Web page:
The report shows that 52% of respondents are prioritizing business continuity and operational resilience over other objectives, with 46% focusing on customer satisfaction, service, and experience. Given the current market challenges and geopolitical uncertainties, only 7% see ESG outcomes as a priority, which is in stark contrast with strengthening regulatory frameworks and demanding consumer preferences requiring more transparency to combat greenwashing.
World’s Largest Container Shipping Firm Maersk, a Barometer for Global Trade, Warns of ‘Dark Clouds on the Horizon’
Maersk, the world’s largest container shipping firm, on Wednesday posted record profit for the third quarter on the back of high ocean freight rates but noted a slowdown in demand. The Danish giant, widely seen as a barometer for global trade, reported earnings before interest, taxes, depreciation and amortization (EBITDA) of $10.9 billion for the quarter, above consensus analyst projections of $9.8 billion and up around 60% from the same period a year ago.
The company confirmed its full-year guidance for underlying EBITDA of $37 billion and free cash flow above $24 billion. CEO Soren Skou said the “exceptional results” this year were driven by a continued rise in ocean freight rates, but said it was clear that these have peaked and will begin to normalize in the fourth quarter amid falling demand and an easing of supply chain congestion. Skou flagged that earnings in Maersk’s ocean operations will come down in the coming months.
Mortgage Demand Falls Slightly, Mortgage Rates Slip
Mortgage application volume barely moved last week, falling 0.5% compared with the previous week, according to the Mortgage Bankers Association’s seasonally adjusted index. Rates, meanwhile, dropped back a little bit last week, but they’re still near a 22-year high.
The average contract interest rate for 30-year fixed-rate mortgages with conforming loan balances ($647,200 or less) decreased to 7.06% from 7.16%, with points falling to 0.73 from 0.88 (including the origination fee) for loans with a 20% down payment. That rate was 3.24% the same week one year ago.
Is $1 Million Really Enough to Retire? Higher Earners Are Putting Off Retirement Too
In a new study that is likely to raise eyebrows among some American workers, an investment management company says that even millionaires worry about financial security in retirement, due to the turbulent economic times. “The million-dollar mark may not be as significant as it once was,” the report said.
The report, entitled “The million-dollar question—how much do I need to retire?,” is based on a survey that included 1,617 individuals who have $1 million or more of investable assets. When looking at the answers on retirement security from those with $1 million or more in assets, they found that although 79% said they will be financially secure in retirement, when asked about specifics, those respondents were far less confident.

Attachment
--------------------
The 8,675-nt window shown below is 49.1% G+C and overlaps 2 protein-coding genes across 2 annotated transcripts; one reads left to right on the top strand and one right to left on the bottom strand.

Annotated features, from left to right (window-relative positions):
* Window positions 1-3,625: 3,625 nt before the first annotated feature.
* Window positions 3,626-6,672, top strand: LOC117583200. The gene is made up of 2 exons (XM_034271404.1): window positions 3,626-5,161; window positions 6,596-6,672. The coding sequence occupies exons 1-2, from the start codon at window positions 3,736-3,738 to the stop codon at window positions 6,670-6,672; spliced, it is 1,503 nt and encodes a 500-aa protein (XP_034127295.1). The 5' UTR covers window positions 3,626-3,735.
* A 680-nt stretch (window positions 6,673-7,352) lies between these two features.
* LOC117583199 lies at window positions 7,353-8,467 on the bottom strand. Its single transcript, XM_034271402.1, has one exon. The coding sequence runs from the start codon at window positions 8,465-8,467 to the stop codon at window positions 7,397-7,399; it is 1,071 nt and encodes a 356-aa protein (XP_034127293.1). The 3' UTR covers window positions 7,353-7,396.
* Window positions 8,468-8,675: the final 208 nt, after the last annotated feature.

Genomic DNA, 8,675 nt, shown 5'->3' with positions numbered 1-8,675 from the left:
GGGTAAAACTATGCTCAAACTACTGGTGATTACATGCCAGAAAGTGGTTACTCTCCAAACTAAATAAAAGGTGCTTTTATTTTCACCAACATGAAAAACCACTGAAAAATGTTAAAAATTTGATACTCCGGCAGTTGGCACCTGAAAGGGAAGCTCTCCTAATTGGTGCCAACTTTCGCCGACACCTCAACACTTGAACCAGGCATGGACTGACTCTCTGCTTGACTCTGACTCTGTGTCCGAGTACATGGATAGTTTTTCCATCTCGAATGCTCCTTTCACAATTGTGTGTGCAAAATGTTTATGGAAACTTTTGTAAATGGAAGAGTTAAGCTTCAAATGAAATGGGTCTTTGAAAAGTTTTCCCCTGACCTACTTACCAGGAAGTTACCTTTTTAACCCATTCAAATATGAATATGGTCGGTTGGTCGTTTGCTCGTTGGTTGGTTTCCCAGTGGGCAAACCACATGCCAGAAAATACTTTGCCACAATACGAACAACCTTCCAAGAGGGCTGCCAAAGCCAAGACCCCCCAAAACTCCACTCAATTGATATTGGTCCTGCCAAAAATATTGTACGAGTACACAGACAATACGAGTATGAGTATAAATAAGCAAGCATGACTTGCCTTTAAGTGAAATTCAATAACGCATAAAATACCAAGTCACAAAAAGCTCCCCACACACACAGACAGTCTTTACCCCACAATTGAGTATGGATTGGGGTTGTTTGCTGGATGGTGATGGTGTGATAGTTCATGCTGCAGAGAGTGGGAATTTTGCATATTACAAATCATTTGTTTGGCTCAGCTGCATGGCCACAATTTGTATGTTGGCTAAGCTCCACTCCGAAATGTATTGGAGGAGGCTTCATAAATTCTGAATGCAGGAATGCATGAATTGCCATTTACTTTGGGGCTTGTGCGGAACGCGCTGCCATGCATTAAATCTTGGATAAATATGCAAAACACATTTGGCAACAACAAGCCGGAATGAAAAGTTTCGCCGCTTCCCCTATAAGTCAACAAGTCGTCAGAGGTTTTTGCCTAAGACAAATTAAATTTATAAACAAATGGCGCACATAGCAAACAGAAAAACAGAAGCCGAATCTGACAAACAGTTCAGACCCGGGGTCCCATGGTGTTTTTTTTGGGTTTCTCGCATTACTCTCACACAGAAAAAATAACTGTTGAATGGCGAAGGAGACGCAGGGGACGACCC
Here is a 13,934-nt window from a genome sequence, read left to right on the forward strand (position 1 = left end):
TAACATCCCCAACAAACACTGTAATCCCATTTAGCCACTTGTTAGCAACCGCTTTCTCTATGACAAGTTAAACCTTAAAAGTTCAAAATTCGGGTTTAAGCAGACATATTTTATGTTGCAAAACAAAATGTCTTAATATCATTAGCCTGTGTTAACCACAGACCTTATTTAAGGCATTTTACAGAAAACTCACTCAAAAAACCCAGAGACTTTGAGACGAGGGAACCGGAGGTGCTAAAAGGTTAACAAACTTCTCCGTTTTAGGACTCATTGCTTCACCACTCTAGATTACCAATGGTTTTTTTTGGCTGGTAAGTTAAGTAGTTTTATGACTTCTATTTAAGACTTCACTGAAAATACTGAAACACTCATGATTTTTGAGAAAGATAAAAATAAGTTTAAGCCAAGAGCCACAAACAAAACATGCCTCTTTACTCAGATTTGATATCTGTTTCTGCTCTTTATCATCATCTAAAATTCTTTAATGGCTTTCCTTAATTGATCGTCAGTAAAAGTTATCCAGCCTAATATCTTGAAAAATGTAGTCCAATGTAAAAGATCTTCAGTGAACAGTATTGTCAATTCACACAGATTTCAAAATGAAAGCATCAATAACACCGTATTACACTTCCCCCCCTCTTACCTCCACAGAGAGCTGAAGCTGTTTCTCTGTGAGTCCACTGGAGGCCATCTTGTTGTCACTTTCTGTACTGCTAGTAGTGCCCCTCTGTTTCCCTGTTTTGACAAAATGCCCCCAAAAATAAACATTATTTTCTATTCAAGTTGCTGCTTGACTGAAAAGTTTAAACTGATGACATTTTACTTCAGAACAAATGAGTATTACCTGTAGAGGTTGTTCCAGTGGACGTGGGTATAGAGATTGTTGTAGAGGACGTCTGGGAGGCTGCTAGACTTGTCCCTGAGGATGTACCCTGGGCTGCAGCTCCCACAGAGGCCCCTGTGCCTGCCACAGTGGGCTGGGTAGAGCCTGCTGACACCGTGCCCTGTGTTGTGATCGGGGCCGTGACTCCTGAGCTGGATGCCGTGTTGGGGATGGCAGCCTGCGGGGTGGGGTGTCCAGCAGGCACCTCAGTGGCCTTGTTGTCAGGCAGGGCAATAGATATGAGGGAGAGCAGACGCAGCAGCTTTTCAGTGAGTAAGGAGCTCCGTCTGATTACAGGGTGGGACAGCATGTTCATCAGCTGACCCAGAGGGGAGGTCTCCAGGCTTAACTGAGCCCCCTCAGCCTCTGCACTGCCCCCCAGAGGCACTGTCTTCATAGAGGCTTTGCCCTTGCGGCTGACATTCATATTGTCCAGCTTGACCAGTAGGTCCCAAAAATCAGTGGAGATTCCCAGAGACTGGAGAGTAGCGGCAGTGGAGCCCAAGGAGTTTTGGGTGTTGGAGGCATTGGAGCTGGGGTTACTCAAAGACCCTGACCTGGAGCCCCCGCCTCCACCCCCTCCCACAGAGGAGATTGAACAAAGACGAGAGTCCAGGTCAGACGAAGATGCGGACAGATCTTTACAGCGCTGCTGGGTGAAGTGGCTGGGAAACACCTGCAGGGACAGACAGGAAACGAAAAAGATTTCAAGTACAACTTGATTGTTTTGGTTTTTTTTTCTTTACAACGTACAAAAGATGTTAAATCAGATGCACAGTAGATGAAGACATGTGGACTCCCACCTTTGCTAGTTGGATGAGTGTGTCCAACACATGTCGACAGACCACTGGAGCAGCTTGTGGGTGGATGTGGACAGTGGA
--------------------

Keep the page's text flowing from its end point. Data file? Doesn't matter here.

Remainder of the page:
Priorities Are Shifting Inside HR Departments
According to the Lattice 2023 State of People Strategy Report, priorities are changing for HR professionals. The report, which is based on a survey of 820 HR employees in a range of different industries and countries, finds that, though recruiting was professionals’ #2 priority last year, it dropped to 8th place this year. Instead, greater importance is being placed on retention efforts, with voluntary turnover ranked the most important key performance indicator.
What retention measures are top HR companies putting into place? The report finds a variety of factors that unite successful teams, including investment in programs that employees care about; offering pay transparency; investing in growth opportunities, like coaching; and connecting compensation to performance. Top performing companies also used more data and had more frequent performance reviews than lower-ranking HR companies, the survey shows.
China imposes fresh lockdown around major Apple iPhone plant
China ordered an industrial park that houses an iPhone factory belonging to Foxconn to enter a seven-day lockdown on Wednesday, in a move set to intensify pressure on the Apple supplier as it scrambles to quell worker discontent at the base. The Zhengzhou Airport Economy Zone in central China said it would impose "silent management" measures with immediate effect, including barring all residents from going out and only allowing approved vehicles on roads within that area.
Foxconn, formally Hon Hai Precision Industry Co Ltd, is Apple's biggest iPhone maker, accounting for 70% of iPhone shipments globally. It makes most of the phones at the Zhengzhou plant where it employs about 200,000 people, though it has other smaller production sites in India and south China. The industrial park's notice did not specify how the measures might be applied to Foxconn, but the move could impact the transport of goods in and out of the complex.